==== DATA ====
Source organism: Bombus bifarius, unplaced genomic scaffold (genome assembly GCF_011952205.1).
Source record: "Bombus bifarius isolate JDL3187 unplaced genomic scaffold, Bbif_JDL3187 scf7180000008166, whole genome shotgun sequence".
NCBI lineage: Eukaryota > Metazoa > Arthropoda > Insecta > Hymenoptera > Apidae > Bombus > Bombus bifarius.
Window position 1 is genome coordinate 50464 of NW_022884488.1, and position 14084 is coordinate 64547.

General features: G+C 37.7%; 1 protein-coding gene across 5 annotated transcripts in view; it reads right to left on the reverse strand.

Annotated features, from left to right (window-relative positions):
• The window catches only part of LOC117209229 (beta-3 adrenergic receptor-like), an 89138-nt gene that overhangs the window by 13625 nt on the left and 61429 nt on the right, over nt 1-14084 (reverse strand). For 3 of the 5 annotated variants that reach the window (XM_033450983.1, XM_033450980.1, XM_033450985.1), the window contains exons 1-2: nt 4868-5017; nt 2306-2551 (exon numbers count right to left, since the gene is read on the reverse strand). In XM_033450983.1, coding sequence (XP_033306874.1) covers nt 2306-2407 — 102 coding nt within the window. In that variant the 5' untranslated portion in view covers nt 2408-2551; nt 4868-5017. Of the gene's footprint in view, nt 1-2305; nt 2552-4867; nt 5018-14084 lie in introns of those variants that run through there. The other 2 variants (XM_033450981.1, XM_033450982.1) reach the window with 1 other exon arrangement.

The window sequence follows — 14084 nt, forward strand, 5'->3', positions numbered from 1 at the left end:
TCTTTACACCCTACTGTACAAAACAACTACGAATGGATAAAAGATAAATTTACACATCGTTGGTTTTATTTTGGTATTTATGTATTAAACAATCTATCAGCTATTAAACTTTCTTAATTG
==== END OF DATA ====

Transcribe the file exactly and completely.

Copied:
Source organism: Bombus bifarius, unplaced genomic scaffold (genome assembly GCF_011952205.1).
Source record: "Bombus bifarius isolate JDL3187 unplaced genomic scaffold, Bbif_JDL3187 scf7180000008166, whole genome shotgun sequence".
NCBI lineage: Eukaryota > Metazoa > Arthropoda > Insecta > Hymenoptera > Apidae > Bombus > Bombus bifarius.
Window position 1 is genome coordinate 50464 of NW_022884488.1, and position 14084 is coordinate 64547.

General features: G+C 37.7%; 1 protein-coding gene across 5 annotated transcripts in view; it reads right to left on the reverse strand.

Annotated features, from left to right (window-relative positions):
• The window catches only part of LOC117209229 (beta-3 adrenergic receptor-like), an 89138-nt gene that overhangs the window by 13625 nt on the left and 61429 nt on the right, over nt 1-14084 (reverse strand). For 3 of the 5 annotated variants that reach the window (XM_033450983.1, XM_033450980.1, XM_033450985.1), the window contains exons 1-2: nt 4868-5017; nt 2306-2551 (exon numbers count right to left, since the gene is read on the reverse strand). In XM_033450983.1, coding sequence (XP_033306874.1) covers nt 2306-2407 — 102 coding nt within the window. In that variant the 5' untranslated portion in view covers nt 2408-2551; nt 4868-5017. Of the gene's footprint in view, nt 1-2305; nt 2552-4867; nt 5018-14084 lie in introns of those variants that run through there. The other 2 variants (XM_033450981.1, XM_033450982.1) reach the window with 1 other exon arrangement.

The window sequence follows — 14084 nt, forward strand, 5'->3', positions numbered from 1 at the left end:
TCTTTACACCCTACTGTACAAAACAACTACGAATGGATAAAAGATAAATTTACACATCGTTGGTTTTATTTTGGTATTTATGTATTAAACAATCTATCAGCTATTAAACTTTCTTAATTG